MATERIALS: SABIC Innovative Plastics‘ Ultem polyetherimide (PEI) resin offers the highest performance across a balance of properties of virtually any thermoplastic in the global plastics industry. This advanced PEI technology consistently gives manufacturers superior performance vs. competitive materials and easily meets global regulatory agency requirements for food contact, as well as UL 94 flammability ratings. As SABIC Innovative Plastics continues to deliver Ultem resin grades with enhanced performance characteristics —such as transparency, colorability and extreme high-heat performance —food service and food processing OEMs can rely on Ultem resin is a top choice for their specific new product requirements.
SABIC Innovative Plastics’ resins make it possible to redesign existing products with new colors and capabilities, or create entirely new designs.
Extreme high-heat Extem resins: the world’s highest heat amorphous thermoplastic polyimide is now available in the food processing industry with new grades offering a powerful combination of outstanding elevated thermal resistance up to 267C Tg, that will comply with European Union (EU) and U.S. FDA food contact approvals in late 2010.
Transparent, colorable Ultem 1000E resin:features fast mold release and FDA/NSF compliance. This grade delivers enhanced processability by reducing the time required to eject the tool by up to 60 percent and accelerating flow by up to 15 percent. It also maintains transparency and color at high temperatures up to 217C Tg. Key applications include food service pans, trays and utensils.
Ultem resin blends:offer transparent and thin wall flow, while maintaining U.S. FDA and EU food contact compliancy along with NSF51 recognition. This lower temp alternative to Ultem 1000E resin is available in custom colors and offers value-balanced performance for key applications such as utensils, microwave cookware, and appliances.
The dependability and high performance of Ultem resins have been proven over two decades. The materials are renowned for high-temperature resistance, inherent flame retardance, dimensional stability, high strength and modulus, and broad chemical resistance.
In contrast to metal, Ultem resins are also lighter in weight, offer see-through transparency, can be microwaved and provide a cool exterior. Additionally, they provide expanded design freedom and eliminate secondary operations that are common with metals.
Ultem resins also provide system cost advantages because they enable thin-wall molding to reduce material usage as well as reducing rejects and accelerating cycle times.
Ultem resins provide high value to the food service and processing industry thanks to practical performance under demanding use conditions:
Heat resistance for microwave cooking: Ultem resin retains its full strength, stiffness and dimensional stability under exposure to the high temperatures of microwave cooking.
Stain resistance and ease of cleaning: Staining often leads to a perception of poor quality and sanitary concerns. By maintaining its attractive appearance even after exposure to oils, tomato sauce, mustard and other stain agents, and repeated automatic dishwasher cycles, Ultem resin provides longer-term customer satisfaction.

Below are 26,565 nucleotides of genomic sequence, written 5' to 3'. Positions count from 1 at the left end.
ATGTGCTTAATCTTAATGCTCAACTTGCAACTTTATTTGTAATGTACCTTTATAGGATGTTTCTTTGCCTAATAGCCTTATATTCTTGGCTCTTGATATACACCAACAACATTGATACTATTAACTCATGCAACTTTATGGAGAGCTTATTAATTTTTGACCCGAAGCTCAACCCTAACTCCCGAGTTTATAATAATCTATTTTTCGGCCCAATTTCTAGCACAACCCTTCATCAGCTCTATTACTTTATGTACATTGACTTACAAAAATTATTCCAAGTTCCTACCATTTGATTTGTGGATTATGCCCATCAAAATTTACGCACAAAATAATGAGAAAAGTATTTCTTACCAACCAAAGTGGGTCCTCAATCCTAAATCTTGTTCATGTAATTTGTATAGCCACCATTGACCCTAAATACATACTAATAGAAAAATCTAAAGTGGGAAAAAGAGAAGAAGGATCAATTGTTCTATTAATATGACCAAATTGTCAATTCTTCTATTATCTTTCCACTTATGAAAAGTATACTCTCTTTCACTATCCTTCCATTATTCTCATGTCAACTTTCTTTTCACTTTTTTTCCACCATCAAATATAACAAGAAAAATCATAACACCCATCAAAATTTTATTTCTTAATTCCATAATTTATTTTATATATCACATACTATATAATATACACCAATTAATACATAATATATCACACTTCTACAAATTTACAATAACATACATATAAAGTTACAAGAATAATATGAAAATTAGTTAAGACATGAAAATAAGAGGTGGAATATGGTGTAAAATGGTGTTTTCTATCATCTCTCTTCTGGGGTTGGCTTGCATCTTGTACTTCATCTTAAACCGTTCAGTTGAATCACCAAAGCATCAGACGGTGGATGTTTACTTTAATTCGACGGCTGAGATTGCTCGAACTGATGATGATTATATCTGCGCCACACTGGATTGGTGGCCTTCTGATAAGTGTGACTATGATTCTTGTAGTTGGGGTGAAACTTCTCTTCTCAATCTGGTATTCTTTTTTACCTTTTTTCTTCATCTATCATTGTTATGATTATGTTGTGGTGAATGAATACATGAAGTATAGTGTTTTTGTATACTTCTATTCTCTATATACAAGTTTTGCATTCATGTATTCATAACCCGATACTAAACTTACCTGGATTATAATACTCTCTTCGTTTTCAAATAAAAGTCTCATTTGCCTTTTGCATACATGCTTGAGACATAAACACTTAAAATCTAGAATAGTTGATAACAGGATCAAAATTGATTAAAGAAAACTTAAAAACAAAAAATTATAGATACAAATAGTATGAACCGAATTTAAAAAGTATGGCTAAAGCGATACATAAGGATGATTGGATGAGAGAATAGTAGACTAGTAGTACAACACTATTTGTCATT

Chemical resistance to foods and detergents: Ultem resin withstands extended exposure to various cleaning agents and food groups without crazing, cracking or losing its as-molded physical properties.
Safety in handling: Ultem resin is cooler to the touch than metals, glass and most other plastics, and is not likely to chip or break as glass can.
Ultem resins are well suited to a wide variety of applications, including microwave cookware, kitchen utensils, steam table pans, commercial food trays, and industrial and home appliances such as coffee dispensers, steam ovens and fryers.
Robots that walk have come a long way from simple barebones walking machines or pairs of legs without an upper body and head. Much of the research these days focuses on making more humanoid robots. But they are not all created equal.
The IEEE Computer Society has named the top 10 trends for 2014. You can expect the convergence of cloud computing and mobile devices, advances in health care data and devices, as well as privacy issues in social media to make the headlines. And 3D printing came out of nowhere to make a big splash.
For industrial control applications, or even a simple assembly line, that machine can go almost 24/7 without a break. But what happens when the task is a little more complex? That’s where the “smart” machine would come in. The smart machine is one that has some simple (or complex in some cases) processing capability to be able to adapt to changing conditions. Such machines are suited for a host of applications, including automotive, aerospace, defense, medical, computers and electronics, telecommunications, consumer goods, and so on. This discussion will examine what’s possible with smart machines, and what tradeoffs need to be made to implement such a solution.